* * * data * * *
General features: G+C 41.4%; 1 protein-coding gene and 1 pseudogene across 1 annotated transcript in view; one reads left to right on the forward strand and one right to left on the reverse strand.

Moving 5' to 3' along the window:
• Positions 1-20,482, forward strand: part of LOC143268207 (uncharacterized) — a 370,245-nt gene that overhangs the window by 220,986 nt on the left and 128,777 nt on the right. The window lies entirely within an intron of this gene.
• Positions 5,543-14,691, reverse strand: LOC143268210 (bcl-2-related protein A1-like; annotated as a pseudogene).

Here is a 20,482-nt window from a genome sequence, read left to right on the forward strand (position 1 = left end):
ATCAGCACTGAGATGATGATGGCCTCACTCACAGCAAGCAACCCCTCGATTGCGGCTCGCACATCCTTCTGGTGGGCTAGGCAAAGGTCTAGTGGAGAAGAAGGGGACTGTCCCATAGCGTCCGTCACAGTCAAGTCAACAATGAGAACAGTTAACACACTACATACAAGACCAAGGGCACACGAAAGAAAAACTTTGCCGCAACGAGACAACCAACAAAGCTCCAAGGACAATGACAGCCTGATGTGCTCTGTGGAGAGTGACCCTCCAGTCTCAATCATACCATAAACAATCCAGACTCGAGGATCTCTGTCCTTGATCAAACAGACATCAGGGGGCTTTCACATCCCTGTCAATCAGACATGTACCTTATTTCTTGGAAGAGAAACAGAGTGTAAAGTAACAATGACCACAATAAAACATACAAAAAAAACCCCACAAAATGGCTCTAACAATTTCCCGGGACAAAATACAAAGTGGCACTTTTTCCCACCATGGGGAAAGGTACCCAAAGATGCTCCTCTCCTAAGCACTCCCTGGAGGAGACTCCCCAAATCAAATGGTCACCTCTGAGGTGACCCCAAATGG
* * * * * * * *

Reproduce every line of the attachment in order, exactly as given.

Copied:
General features: G+C 41.4%; 1 protein-coding gene and 1 pseudogene across 1 annotated transcript in view; one reads left to right on the forward strand and one right to left on the reverse strand.

Moving 5' to 3' along the window:
• Positions 1-20,482, forward strand: part of LOC143268207 (uncharacterized) — a 370,245-nt gene that overhangs the window by 220,986 nt on the left and 128,777 nt on the right. The window lies entirely within an intron of this gene.
• Positions 5,543-14,691, reverse strand: LOC143268210 (bcl-2-related protein A1-like; annotated as a pseudogene).

Here is a 20,482-nt window from a genome sequence, read left to right on the forward strand (position 1 = left end):
ATCAGCACTGAGATGATGATGGCCTCACTCACAGCAAGCAACCCCTCGATTGCGGCTCGCACATCCTTCTGGTGGGCTAGGCAAAGGTCTAGTGGAGAAGAAGGGGACTGTCCCATAGCGTCCGTCACAGTCAAGTCAACAATGAGAACAGTTAACACACTACATACAAGACCAAGGGCACACGAAAGAAAAACTTTGCCGCAACGAGACAACCAACAAAGCTCCAAGGACAATGACAGCCTGATGTGCTCTGTGGAGAGTGACCCTCCAGTCTCAATCATACCATAAACAATCCAGACTCGAGGATCTCTGTCCTTGATCAAACAGACATCAGGGGGCTTTCACATCCCTGTCAATCAGACATGTACCTTATTTCTTGGAAGAGAAACAGAGTGTAAAGTAACAATGACCACAATAAAACATACAAAAAAAACCCCACAAAATGGCTCTAACAATTTCCCGGGACAAAATACAAAGTGGCACTTTTTCCCACCATGGGGAAAGGTACCCAAAGATGCTCCTCTCCTAAGCACTCCCTGGAGGAGACTCCCCAAATCAAATGGTCACCTCTGAGGTGACCCCAAATGG